The success of Back to the Future stands as a testament to the perseverance of creators Robert Zemeckis and Bob Gale.
Gale first hit upon the idea for the movie after coming across his father's old high school year book. He began to wonder whether he would have been friends with his dad had they been at school at the same time.
Together with Zemeckis, the pair quickly set about creating a moment of movie history with the script for what would go on to be the highest grossing movie of 1985.
The route to that success was fraught with difficulty though. Gale and Zemeckis saw their Back to the Future script rejected as many as 40 times before getting the green light, with various studios expressing interest and then backing out.
Most studios felt that the script simply wasn’t raunchy enough for a teen comedy, coming in the era of movies like Porky’s and its various sequels. The likes of Disney, meanwhile, were uncomfortable with the idea of a mother failing in love with her son from the future.
In the end, it took the success of another Zemeckis movie, Romancing The Stone, combined with the support of producer Steven Spielberg, to get the project off the ground.
However, if Zemeckis and Gale thought that was the end of their problems they were very, very wrong. Also, if you think that Back to the Future’s issues begin and end with the hiring and firing of the original Marty McFly, Eric Stoltz, then you are wrong too.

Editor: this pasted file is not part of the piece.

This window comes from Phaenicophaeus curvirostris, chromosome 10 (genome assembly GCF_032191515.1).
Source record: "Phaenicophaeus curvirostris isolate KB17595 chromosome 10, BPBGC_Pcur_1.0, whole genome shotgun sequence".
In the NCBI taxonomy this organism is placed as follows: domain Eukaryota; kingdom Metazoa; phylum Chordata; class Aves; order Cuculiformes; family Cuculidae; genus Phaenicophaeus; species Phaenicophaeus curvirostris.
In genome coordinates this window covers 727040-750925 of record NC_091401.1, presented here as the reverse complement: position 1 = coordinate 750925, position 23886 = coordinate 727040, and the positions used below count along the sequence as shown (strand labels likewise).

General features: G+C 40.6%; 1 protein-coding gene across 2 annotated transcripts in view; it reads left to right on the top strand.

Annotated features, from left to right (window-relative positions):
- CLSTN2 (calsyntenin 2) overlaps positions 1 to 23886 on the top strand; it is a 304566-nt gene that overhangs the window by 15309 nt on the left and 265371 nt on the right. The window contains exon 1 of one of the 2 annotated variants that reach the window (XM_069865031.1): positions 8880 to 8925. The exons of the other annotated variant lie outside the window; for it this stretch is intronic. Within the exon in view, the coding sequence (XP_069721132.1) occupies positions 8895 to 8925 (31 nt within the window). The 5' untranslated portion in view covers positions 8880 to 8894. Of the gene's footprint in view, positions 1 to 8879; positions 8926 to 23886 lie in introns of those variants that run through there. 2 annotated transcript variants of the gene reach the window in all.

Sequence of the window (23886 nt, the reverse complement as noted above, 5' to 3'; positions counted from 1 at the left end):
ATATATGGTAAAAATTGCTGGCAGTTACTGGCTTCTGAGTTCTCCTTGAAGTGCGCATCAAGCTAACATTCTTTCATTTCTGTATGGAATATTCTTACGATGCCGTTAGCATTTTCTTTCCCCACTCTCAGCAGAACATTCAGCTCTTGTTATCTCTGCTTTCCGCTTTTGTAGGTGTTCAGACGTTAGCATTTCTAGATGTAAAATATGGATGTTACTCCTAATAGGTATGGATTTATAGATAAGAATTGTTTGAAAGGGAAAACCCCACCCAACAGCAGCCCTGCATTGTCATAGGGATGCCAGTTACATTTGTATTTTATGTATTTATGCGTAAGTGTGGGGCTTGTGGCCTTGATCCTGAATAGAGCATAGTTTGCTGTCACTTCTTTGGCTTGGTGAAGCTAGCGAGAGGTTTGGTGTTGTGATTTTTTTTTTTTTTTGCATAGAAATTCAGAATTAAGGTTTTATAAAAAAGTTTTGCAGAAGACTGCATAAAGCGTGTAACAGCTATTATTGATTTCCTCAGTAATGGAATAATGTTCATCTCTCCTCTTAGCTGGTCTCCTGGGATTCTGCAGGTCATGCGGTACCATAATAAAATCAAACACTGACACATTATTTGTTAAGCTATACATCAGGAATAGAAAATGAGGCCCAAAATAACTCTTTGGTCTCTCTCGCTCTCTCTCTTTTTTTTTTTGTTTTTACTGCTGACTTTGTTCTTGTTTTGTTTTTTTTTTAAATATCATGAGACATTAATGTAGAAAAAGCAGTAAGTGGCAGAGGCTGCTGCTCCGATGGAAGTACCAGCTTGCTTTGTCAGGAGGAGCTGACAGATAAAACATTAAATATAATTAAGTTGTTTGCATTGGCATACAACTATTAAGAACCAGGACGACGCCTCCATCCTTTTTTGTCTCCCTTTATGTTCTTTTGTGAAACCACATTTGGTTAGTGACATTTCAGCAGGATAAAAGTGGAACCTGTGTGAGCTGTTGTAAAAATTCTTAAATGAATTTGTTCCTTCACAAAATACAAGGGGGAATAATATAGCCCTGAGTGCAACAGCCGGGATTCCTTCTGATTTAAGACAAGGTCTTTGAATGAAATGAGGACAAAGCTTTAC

Here are the 16 Behind-The-Scenes Secrets You Didn't Know About Back To The Future.
Stoltz was a serious actor, coming off the back of his Golden Globe-nominated performance as Rocky Dennis in Mask when he landed role of Marty McFly. As such, he brought a seriousness and intensity to the role that may have contributed to his downfall.
For example, Stoltz adhered to the method acting instruction to stay in character between takes. His refusal to answer to his real name was a known source of frustration among the movie's crew and maybe even the cast.
Producer Mark Canton revealed to Caseen Gaines, in an extract published on Vulture, that Christopher Lloyd even reacted to the news that Stoltz had been fired by asking: "'Well, who's Eric?' I said, 'Marty,' and he said, 'Oh, I really thought his name was Marty.'"
To this day, Lloyd struggles to recall the remark, while it’s unclear whether it was said in jest or genuine frustration.